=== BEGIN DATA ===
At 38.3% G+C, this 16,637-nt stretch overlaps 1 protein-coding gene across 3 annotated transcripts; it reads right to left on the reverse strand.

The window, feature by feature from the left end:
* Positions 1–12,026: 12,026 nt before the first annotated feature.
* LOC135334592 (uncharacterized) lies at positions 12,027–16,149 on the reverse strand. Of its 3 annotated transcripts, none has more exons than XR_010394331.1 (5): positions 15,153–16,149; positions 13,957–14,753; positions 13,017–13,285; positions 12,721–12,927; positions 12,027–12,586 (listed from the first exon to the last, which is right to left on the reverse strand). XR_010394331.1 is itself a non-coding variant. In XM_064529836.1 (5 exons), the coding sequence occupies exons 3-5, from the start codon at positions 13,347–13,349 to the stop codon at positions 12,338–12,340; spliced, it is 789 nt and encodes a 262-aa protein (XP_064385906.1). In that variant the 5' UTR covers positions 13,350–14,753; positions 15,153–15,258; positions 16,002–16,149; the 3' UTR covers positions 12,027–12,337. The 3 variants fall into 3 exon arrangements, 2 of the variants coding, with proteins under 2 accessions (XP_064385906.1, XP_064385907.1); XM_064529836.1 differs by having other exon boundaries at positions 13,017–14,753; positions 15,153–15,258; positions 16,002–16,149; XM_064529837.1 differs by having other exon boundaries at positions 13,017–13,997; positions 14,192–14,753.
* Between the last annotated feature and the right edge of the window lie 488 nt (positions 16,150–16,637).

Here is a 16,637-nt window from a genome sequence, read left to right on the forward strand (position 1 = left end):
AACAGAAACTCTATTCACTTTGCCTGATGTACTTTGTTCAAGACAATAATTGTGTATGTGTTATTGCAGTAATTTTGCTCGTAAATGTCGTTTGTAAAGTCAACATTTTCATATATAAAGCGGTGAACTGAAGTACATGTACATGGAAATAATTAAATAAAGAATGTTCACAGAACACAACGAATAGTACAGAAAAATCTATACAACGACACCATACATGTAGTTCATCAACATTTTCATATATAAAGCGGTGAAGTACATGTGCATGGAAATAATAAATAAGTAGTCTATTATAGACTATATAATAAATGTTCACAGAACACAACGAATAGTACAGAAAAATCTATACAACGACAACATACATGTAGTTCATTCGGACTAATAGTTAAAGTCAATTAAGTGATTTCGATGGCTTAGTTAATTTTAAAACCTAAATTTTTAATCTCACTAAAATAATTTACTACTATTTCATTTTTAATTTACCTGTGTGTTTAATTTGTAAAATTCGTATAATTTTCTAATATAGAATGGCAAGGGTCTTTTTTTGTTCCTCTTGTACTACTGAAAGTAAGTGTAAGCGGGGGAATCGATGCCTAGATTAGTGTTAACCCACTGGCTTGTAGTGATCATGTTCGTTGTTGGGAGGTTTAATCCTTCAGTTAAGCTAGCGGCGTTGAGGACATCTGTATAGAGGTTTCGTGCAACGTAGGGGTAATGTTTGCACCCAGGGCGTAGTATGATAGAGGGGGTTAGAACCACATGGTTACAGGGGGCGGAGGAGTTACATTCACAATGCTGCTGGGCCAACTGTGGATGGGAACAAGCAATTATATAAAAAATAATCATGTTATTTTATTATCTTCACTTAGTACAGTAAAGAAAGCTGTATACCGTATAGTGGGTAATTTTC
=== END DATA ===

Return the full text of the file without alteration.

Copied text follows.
At 38.3% G+C, this 16,637-nt stretch overlaps 1 protein-coding gene across 3 annotated transcripts; it reads right to left on the reverse strand.

The window, feature by feature from the left end:
* Positions 1–12,026: 12,026 nt before the first annotated feature.
* LOC135334592 (uncharacterized) lies at positions 12,027–16,149 on the reverse strand. Of its 3 annotated transcripts, none has more exons than XR_010394331.1 (5): positions 15,153–16,149; positions 13,957–14,753; positions 13,017–13,285; positions 12,721–12,927; positions 12,027–12,586 (listed from the first exon to the last, which is right to left on the reverse strand). XR_010394331.1 is itself a non-coding variant. In XM_064529836.1 (5 exons), the coding sequence occupies exons 3-5, from the start codon at positions 13,347–13,349 to the stop codon at positions 12,338–12,340; spliced, it is 789 nt and encodes a 262-aa protein (XP_064385906.1). In that variant the 5' UTR covers positions 13,350–14,753; positions 15,153–15,258; positions 16,002–16,149; the 3' UTR covers positions 12,027–12,337. The 3 variants fall into 3 exon arrangements, 2 of the variants coding, with proteins under 2 accessions (XP_064385906.1, XP_064385907.1); XM_064529836.1 differs by having other exon boundaries at positions 13,017–14,753; positions 15,153–15,258; positions 16,002–16,149; XM_064529837.1 differs by having other exon boundaries at positions 13,017–13,997; positions 14,192–14,753.
* Between the last annotated feature and the right edge of the window lie 488 nt (positions 16,150–16,637).

Here is a 16,637-nt window from a genome sequence, read left to right on the forward strand (position 1 = left end):
AACAGAAACTCTATTCACTTTGCCTGATGTACTTTGTTCAAGACAATAATTGTGTATGTGTTATTGCAGTAATTTTGCTCGTAAATGTCGTTTGTAAAGTCAACATTTTCATATATAAAGCGGTGAACTGAAGTACATGTACATGGAAATAATTAAATAAAGAATGTTCACAGAACACAACGAATAGTACAGAAAAATCTATACAACGACACCATACATGTAGTTCATCAACATTTTCATATATAAAGCGGTGAAGTACATGTGCATGGAAATAATAAATAAGTAGTCTATTATAGACTATATAATAAATGTTCACAGAACACAACGAATAGTACAGAAAAATCTATACAACGACAACATACATGTAGTTCATTCGGACTAATAGTTAAAGTCAATTAAGTGATTTCGATGGCTTAGTTAATTTTAAAACCTAAATTTTTAATCTCACTAAAATAATTTACTACTATTTCATTTTTAATTTACCTGTGTGTTTAATTTGTAAAATTCGTATAATTTTCTAATATAGAATGGCAAGGGTCTTTTTTTGTTCCTCTTGTACTACTGAAAGTAAGTGTAAGCGGGGGAATCGATGCCTAGATTAGTGTTAACCCACTGGCTTGTAGTGATCATGTTCGTTGTTGGGAGGTTTAATCCTTCAGTTAAGCTAGCGGCGTTGAGGACATCTGTATAGAGGTTTCGTGCAACGTAGGGGTAATGTTTGCACCCAGGGCGTAGTATGATAGAGGGGGTTAGAACCACATGGTTACAGGGGGCGGAGGAGTTACATTCACAATGCTGCTGGGCCAACTGTGGATGGGAACAAGCAATTATATAAAAAATAATCATGTTATTTTATTATCTTCACTTAGTACAGTAAAGAAAGCTGTATACCGTATAGTGGGTAATTTTC